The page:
General Relativity is constructed with a Strong Equivalence Principle in mind.A strong equivalence principle can be formulated as follows:
at each point in spacetime in an arbitrary gravitational field, you can choose a "locally inertial coordinate system", such as
that in a sufficiently small neighborhood of the point under consideration, the laws of nature will have the same form as in the nonaccelerated Cartesian coordinate systems of SRT,
where "laws of nature" means all the laws of nature.
And what about the Mach principle? Mach himself gives an example in which two massive balls rotating relative to each other will not move away from each other under
by the action of centrifugal force, if there are no other bodies in the universe.
That is, the Mach principle also speaks about the nature of rotational motion.
And what is the basic law of rotational motion? This Is The Law Of Conservation Of Angular Momentum. Let's look at how Galileo and
change in spacetime
In Einstein's spacetime, the units of energy, momentum, and angular momentum are

Galileo Spacetime 
Einstein's Spacetime 
unit of pulse measurement kg * m/s 
not change 
not change 
the unit of energy, the Joule 
not change 
not change 
the unit of measurement of the angular momentum, Joule*s 
not change 
changes in direct proportion to the change in the second 
From this table, it can be seen that in Einstein's curved spacetime, the Law of Conservation of Angular Momentum must be written differently than in Galileo's spacetime.
Thus, the Law of Conservation of Angular Momentum is where the Strong Equivalence Principle comes into conflict with the Mach principle.
My proposed correction of the GR equation essentially means abandoning the Strong Equivalence Principle in favor of the Mach Principle.
Note that this does not require abandoning the Equivalence Principle entirely. Since the Weak Principle differs in that the words "laws of nature" are replaced in it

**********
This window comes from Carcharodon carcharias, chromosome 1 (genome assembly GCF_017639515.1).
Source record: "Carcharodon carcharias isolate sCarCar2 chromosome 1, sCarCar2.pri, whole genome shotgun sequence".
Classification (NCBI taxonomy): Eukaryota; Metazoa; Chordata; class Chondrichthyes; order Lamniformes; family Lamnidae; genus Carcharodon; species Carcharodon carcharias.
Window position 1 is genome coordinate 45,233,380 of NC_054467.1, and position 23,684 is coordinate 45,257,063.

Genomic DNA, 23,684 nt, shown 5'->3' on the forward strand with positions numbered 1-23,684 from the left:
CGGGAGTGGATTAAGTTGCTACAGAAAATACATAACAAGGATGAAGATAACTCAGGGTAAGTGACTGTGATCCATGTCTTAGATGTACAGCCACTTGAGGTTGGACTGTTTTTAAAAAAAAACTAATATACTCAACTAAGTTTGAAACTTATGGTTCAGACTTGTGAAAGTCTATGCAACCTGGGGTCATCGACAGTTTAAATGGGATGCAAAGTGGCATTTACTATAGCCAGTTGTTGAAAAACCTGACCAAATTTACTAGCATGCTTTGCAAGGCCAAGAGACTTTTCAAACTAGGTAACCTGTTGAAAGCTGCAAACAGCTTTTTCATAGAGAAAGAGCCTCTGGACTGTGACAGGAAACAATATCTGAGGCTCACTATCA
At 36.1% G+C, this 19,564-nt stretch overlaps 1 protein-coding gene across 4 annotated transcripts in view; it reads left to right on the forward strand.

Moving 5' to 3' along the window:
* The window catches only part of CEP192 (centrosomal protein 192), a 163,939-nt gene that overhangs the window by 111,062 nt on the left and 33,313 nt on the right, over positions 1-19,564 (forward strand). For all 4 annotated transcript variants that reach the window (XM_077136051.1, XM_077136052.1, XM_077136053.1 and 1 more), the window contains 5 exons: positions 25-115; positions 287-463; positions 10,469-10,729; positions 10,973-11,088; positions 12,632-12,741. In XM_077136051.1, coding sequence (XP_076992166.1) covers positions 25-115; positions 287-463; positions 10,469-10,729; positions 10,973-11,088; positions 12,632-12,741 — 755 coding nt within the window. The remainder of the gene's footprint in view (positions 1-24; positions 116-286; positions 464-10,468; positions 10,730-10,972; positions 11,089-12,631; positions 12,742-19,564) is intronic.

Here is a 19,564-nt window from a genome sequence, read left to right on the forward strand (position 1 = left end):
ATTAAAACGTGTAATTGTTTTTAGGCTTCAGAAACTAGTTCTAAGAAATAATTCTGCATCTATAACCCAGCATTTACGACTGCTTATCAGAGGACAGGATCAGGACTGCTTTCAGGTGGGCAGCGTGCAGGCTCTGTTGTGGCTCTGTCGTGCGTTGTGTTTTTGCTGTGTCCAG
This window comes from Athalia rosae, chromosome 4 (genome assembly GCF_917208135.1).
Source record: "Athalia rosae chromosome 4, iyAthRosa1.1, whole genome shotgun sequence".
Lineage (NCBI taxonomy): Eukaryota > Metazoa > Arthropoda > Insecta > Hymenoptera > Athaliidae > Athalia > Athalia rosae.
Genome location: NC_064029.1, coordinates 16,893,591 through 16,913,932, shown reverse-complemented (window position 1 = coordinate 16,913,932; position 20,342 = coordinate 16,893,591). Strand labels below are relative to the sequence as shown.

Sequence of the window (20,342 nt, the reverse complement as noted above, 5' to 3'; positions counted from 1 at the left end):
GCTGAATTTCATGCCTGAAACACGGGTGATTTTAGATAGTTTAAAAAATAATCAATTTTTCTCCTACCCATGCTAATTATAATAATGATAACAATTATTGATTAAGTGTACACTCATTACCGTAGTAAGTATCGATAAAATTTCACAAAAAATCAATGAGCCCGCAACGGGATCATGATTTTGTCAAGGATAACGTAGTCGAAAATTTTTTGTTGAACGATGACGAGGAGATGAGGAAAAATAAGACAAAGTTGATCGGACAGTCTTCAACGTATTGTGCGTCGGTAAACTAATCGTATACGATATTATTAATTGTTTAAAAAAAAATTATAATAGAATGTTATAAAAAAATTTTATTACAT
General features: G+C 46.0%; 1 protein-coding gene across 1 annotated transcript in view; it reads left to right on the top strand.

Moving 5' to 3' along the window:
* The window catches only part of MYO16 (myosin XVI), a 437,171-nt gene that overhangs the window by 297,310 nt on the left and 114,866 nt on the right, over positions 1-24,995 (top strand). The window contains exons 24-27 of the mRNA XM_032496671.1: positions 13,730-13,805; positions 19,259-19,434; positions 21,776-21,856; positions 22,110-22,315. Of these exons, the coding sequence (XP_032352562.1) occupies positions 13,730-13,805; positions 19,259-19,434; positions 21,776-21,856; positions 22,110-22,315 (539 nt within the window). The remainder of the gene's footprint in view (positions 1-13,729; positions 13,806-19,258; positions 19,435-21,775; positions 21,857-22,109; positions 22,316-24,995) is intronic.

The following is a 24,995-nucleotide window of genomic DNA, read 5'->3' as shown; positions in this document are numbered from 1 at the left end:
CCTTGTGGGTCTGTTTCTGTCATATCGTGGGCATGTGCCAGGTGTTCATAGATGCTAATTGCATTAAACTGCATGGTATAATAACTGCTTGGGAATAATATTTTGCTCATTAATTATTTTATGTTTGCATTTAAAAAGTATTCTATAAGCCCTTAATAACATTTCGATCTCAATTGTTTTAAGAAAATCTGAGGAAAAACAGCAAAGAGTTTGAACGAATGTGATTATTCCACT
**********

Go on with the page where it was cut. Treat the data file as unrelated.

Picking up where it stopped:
the words "laws of motion of freefalling particles". The weak principle is nothing more than another formulation of the observed equality of gravitational and inert masses,
while the strong principle is a generalization of observations of the influence of gravity on any physical objects.
And what do astronomical observations say about the fulfillment of the Law of Conservation of Angular Momentum in the Universe?
If we look at the angular momentum of galaxies, we can see that they are abnormally large, for example, our Milky Way galaxy
The angular momentum is equal to a huge number of 10 ^ 67 Joules per second. How can this be, because if the Strong Equivalence Principle were true
then it should have been so from the initial moment of the formation of the galaxy. But this can easily be explained by the fact that in the process of expansion of the universe
there is a decrease in its gravitational potential, which means a devaluation of the meter and second, and the angular momentum of all rotating bodies in the universe
increases in inverse proportion to the decrease in the meter.
This hypothesis of Yanchilin about the origin of the huge angular momentum of the rotation of galaxies can be verified by observations, for this it is necessary to build a graph,
similar to the Hubble graph. The abscissa axis also shows the distance to the galaxies, and the ordinate axis shows their angular momentum.
And if there is a tendency to decrease the angular momentum with increasing distance, the hypothesis will be confirmed. And it will also be proved that
that the Mach principle is true, and not the Strong Equivalence Principle.
By the way, from the fact that closer to a massive body, the angular momentum of other rotating bodies decreases, it follows that the Mach principle should be expanded by 180 degrees.
Mach said that if we spin on our axis, but there are no other bodies in the universe, how do we know that we are spinning?
The answer to this question turns out to be hideously simple. If there are no other bodies in the universe, then we simply will not be able to rotate around our axis, since our mass and moment
the inertia will become infinitely large.
Albert Einstein, at the time of the creation of the general theory of relativity, hoped that the Mach principle would find its embodiment in his theory.
Here is what he wrote at the time"...in the sequential theory of relativity, one cannot determine inertia with respect to 'space', but one can determine the inertia of the masses with respect to each other.
Therefore, if I remove any mass at a sufficiently large distance from all the other masses of the universe, then the inertia of this mass should tend to zero. "
On the contrary, the inertia of this mass will rush to infinity and we will simply lose the ability to move, both rotationally and translationally.
We are able to move and rotate thanks to the gravity of all other bodies in the universe.